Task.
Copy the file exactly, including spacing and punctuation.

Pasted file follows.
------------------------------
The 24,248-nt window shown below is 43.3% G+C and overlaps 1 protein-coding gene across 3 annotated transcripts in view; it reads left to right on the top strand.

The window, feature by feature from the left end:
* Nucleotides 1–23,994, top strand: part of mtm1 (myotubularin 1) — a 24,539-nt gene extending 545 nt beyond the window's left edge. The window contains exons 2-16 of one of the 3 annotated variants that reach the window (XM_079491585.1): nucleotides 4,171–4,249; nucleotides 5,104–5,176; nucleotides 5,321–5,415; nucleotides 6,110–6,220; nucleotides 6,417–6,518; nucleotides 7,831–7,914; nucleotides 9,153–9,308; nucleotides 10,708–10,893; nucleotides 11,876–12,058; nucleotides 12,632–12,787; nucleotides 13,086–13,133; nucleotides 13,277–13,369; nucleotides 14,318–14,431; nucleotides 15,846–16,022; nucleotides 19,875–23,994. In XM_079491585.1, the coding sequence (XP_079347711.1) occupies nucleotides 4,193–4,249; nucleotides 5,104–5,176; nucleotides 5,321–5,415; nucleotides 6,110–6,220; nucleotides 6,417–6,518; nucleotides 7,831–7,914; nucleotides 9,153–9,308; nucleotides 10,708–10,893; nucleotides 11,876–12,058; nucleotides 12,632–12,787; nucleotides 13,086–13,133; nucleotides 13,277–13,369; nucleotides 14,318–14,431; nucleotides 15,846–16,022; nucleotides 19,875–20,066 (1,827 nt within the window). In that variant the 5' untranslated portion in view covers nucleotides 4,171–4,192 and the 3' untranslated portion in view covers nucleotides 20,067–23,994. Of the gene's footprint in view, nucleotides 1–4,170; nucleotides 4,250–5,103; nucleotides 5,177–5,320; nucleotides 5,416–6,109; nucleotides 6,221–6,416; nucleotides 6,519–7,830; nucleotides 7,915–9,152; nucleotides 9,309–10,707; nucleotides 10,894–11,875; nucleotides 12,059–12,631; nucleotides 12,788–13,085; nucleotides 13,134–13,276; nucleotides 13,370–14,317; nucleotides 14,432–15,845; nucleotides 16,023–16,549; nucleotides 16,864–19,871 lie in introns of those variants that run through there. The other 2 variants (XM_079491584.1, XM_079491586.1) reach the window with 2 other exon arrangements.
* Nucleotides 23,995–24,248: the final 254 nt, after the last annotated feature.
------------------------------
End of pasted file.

The 24,248-nt window shown below is 43.3% G+C and overlaps 1 protein-coding gene across 3 annotated transcripts in view; it reads left to right on the top strand.

The window, feature by feature from the left end:
* Nucleotides 1–23,994, top strand: part of mtm1 (myotubularin 1) — a 24,539-nt gene extending 545 nt beyond the window's left edge. The window contains exons 2-16 of one of the 3 annotated variants that reach the window (XM_079491585.1): nucleotides 4,171–4,249; nucleotides 5,104–5,176; nucleotides 5,321–5,415; nucleotides 6,110–6,220; nucleotides 6,417–6,518; nucleotides 7,831–7,914; nucleotides 9,153–9,308; nucleotides 10,708–10,893; nucleotides 11,876–12,058; nucleotides 12,632–12,787; nucleotides 13,086–13,133; nucleotides 13,277–13,369; nucleotides 14,318–14,431; nucleotides 15,846–16,022; nucleotides 19,875–23,994. In XM_079491585.1, the coding sequence (XP_079347711.1) occupies nucleotides 4,193–4,249; nucleotides 5,104–5,176; nucleotides 5,321–5,415; nucleotides 6,110–6,220; nucleotides 6,417–6,518; nucleotides 7,831–7,914; nucleotides 9,153–9,308; nucleotides 10,708–10,893; nucleotides 11,876–12,058; nucleotides 12,632–12,787; nucleotides 13,086–13,133; nucleotides 13,277–13,369; nucleotides 14,318–14,431; nucleotides 15,846–16,022; nucleotides 19,875–20,066 (1,827 nt within the window). In that variant the 5' untranslated portion in view covers nucleotides 4,171–4,192 and the 3' untranslated portion in view covers nucleotides 20,067–23,994. Of the gene's footprint in view, nucleotides 1–4,170; nucleotides 4,250–5,103; nucleotides 5,177–5,320; nucleotides 5,416–6,109; nucleotides 6,221–6,416; nucleotides 6,519–7,830; nucleotides 7,915–9,152; nucleotides 9,309–10,707; nucleotides 10,894–11,875; nucleotides 12,059–12,631; nucleotides 12,788–13,085; nucleotides 13,134–13,276; nucleotides 13,370–14,317; nucleotides 14,432–15,845; nucleotides 16,023–16,549; nucleotides 16,864–19,871 lie in introns of those variants that run through there. The other 2 variants (XM_079491584.1, XM_079491586.1) reach the window with 2 other exon arrangements.
* Nucleotides 23,995–24,248: the final 254 nt, after the last annotated feature.